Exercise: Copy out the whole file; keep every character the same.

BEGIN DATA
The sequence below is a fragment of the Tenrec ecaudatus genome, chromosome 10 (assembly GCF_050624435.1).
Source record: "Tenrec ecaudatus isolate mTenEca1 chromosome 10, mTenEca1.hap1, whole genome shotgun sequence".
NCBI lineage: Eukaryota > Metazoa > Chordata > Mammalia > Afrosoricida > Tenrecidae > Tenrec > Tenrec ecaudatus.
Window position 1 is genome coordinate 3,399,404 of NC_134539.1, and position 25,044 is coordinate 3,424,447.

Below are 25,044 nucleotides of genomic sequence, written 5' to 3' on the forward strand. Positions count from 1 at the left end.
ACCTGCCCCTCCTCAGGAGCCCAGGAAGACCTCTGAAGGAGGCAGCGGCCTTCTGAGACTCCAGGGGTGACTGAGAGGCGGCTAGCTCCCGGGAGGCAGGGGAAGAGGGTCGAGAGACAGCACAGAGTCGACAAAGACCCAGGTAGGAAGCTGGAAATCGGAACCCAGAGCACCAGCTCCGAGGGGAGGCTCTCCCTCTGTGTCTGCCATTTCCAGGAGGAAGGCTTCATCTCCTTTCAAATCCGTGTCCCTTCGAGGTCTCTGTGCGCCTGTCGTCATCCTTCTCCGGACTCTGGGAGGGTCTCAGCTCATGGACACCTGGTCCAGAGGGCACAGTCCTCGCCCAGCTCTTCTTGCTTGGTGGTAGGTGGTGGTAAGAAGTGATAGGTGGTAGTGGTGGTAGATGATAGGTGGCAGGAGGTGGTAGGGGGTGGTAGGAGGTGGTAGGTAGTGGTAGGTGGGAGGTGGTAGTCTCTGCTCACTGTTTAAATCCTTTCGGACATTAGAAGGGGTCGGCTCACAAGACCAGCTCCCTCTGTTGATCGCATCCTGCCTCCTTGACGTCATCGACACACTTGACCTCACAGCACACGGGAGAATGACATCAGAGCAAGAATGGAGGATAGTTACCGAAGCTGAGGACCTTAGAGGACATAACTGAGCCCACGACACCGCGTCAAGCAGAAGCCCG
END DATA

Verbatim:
The sequence below is a fragment of the Tenrec ecaudatus genome, chromosome 10 (assembly GCF_050624435.1).
Source record: "Tenrec ecaudatus isolate mTenEca1 chromosome 10, mTenEca1.hap1, whole genome shotgun sequence".
NCBI lineage: Eukaryota > Metazoa > Chordata > Mammalia > Afrosoricida > Tenrecidae > Tenrec > Tenrec ecaudatus.
Window position 1 is genome coordinate 3,399,404 of NC_134539.1, and position 25,044 is coordinate 3,424,447.

Below are 25,044 nucleotides of genomic sequence, written 5' to 3' on the forward strand. Positions count from 1 at the left end.
ACCTGCCCCTCCTCAGGAGCCCAGGAAGACCTCTGAAGGAGGCAGCGGCCTTCTGAGACTCCAGGGGTGACTGAGAGGCGGCTAGCTCCCGGGAGGCAGGGGAAGAGGGTCGAGAGACAGCACAGAGTCGACAAAGACCCAGGTAGGAAGCTGGAAATCGGAACCCAGAGCACCAGCTCCGAGGGGAGGCTCTCCCTCTGTGTCTGCCATTTCCAGGAGGAAGGCTTCATCTCCTTTCAAATCCGTGTCCCTTCGAGGTCTCTGTGCGCCTGTCGTCATCCTTCTCCGGACTCTGGGAGGGTCTCAGCTCATGGACACCTGGTCCAGAGGGCACAGTCCTCGCCCAGCTCTTCTTGCTTGGTGGTAGGTGGTGGTAAGAAGTGATAGGTGGTAGTGGTGGTAGATGATAGGTGGCAGGAGGTGGTAGGGGGTGGTAGGAGGTGGTAGGTAGTGGTAGGTGGGAGGTGGTAGTCTCTGCTCACTGTTTAAATCCTTTCGGACATTAGAAGGGGTCGGCTCACAAGACCAGCTCCCTCTGTTGATCGCATCCTGCCTCCTTGACGTCATCGACACACTTGACCTCACAGCACACGGGAGAATGACATCAGAGCAAGAATGGAGGATAGTTACCGAAGCTGAGGACCTTAGAGGACATAACTGAGCCCACGACACCGCGTCAAGCAGAAGCCCG